Comments Off on Honey, You’re Beautiful by Moxie Gusto

Cleaning Products Made Simple by Moxie Gusto

October 19, 2011 • Paige

Is the area under your kitchen sink cluttered with ten different kinds of cleaning products?  You really don’t need them. Besides, they cost too much and they’re almost all toxic.  Having a “non-toxic” house (or close to it) is pretty easy. Just stop using commercial cleaners.  You already have simple stuff that works just as well.

All you need is hot water, white vinegar, and baking soda or salt. I clean my stove with plain hot water, which takes less effort than it used to with harsh commercial products.  Commercial cleaners irritate my skin and they have a nasty chemical “stink” to them.  Even when I’ve been lazy and there is stuck-on food from last weekend’s cook-a-thon, it all comes off with hot water.  Sometimes I might scour with a little table salt or baking soda, too. The same thing works to clean floors, counters, walls, etc.  Put a 50/50 mix of water and white vinegar in a spray bottle and you have a natural germ killer and deodorizer spray.  There won’t be a vinegar smell when it dries.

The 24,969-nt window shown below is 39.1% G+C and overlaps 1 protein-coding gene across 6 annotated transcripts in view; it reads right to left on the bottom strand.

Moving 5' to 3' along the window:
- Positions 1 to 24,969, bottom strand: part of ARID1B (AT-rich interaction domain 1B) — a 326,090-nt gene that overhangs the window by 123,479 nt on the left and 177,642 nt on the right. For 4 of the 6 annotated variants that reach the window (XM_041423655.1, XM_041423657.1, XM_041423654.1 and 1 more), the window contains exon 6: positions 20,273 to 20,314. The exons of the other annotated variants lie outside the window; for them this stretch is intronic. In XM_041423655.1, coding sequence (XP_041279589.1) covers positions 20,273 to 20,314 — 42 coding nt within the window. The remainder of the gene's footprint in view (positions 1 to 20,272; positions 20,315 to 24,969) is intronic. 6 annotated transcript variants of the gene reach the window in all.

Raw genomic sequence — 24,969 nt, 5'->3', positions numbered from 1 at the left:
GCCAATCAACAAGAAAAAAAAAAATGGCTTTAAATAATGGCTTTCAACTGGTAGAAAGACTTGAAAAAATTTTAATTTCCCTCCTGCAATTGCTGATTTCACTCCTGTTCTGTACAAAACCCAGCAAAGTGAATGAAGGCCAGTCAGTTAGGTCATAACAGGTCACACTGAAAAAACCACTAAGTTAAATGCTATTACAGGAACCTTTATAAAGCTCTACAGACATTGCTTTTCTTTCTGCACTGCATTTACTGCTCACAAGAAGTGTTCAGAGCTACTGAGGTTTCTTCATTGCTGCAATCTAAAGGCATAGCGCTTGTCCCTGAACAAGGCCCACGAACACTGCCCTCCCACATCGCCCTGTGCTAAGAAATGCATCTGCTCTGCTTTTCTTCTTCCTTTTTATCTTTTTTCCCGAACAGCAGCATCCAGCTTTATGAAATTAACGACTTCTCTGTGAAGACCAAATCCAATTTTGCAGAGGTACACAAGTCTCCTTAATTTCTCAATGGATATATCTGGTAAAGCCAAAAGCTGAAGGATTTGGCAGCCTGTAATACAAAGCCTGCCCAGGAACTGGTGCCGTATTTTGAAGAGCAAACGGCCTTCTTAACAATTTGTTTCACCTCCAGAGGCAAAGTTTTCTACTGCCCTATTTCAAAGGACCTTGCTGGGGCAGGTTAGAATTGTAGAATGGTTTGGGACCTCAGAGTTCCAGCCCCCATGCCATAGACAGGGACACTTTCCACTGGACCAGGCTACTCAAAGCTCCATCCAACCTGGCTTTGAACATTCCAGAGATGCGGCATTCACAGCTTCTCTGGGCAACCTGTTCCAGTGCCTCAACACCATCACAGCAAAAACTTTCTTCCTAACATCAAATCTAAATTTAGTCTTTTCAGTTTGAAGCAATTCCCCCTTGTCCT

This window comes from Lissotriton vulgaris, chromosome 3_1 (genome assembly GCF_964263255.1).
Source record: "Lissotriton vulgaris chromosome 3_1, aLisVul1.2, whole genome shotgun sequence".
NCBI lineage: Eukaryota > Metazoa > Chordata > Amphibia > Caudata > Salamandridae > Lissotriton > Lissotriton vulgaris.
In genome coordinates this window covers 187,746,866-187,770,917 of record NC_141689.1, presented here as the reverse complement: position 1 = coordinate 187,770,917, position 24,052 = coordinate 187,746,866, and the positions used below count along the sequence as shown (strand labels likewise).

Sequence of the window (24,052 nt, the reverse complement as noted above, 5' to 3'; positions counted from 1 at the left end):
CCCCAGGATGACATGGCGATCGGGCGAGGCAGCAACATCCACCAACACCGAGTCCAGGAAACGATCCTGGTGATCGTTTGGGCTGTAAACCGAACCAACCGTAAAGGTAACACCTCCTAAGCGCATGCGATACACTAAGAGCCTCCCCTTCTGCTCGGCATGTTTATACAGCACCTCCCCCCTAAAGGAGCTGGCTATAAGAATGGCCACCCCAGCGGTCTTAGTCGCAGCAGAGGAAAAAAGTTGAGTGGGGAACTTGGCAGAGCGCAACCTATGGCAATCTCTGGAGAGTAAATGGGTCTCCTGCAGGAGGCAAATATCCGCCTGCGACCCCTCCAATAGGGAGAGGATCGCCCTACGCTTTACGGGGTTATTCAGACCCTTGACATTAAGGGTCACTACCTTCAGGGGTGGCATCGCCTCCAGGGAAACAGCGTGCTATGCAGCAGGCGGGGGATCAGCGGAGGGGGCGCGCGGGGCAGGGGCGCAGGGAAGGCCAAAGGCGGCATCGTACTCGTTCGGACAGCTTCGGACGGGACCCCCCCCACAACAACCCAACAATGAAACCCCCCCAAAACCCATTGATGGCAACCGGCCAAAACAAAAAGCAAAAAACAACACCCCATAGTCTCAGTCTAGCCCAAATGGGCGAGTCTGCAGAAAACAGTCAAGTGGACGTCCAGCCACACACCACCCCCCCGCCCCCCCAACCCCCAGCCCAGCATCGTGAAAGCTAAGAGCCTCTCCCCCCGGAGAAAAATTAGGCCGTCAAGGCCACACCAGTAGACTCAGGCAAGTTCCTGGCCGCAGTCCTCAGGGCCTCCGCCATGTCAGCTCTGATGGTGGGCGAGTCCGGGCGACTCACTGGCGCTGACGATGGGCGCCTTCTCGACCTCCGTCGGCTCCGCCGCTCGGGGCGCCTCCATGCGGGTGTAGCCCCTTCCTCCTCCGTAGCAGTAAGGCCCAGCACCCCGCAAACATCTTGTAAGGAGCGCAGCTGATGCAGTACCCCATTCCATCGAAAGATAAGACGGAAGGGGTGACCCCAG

• Glass cleaner: Water and a clean, dry cloth.
    If you’re really old school, water and newspaper.
  • Floors:  A gallon of hot water with a cup of white vinegar.
  • Kitchen & bathroom: baking soda for scouring, vinegar & water spray, plain hot water
  • Toilet: straight white vinegar and a scrub brush
  • Soap residue and water spots: straight white vinegar

Sponges and scrub pads tend to get germy and stinky after a while, so I don’t buy them. I just cut up discarded t-shirts. I have all the cleaning rags I’ll ever need without spending a dime. The best part is that I can toss them in with the laundry.

Stay tuned… Next, I’ll share my super simple laundry secret.

Comments Off on Cleaning Products Made Simple by Moxie Gusto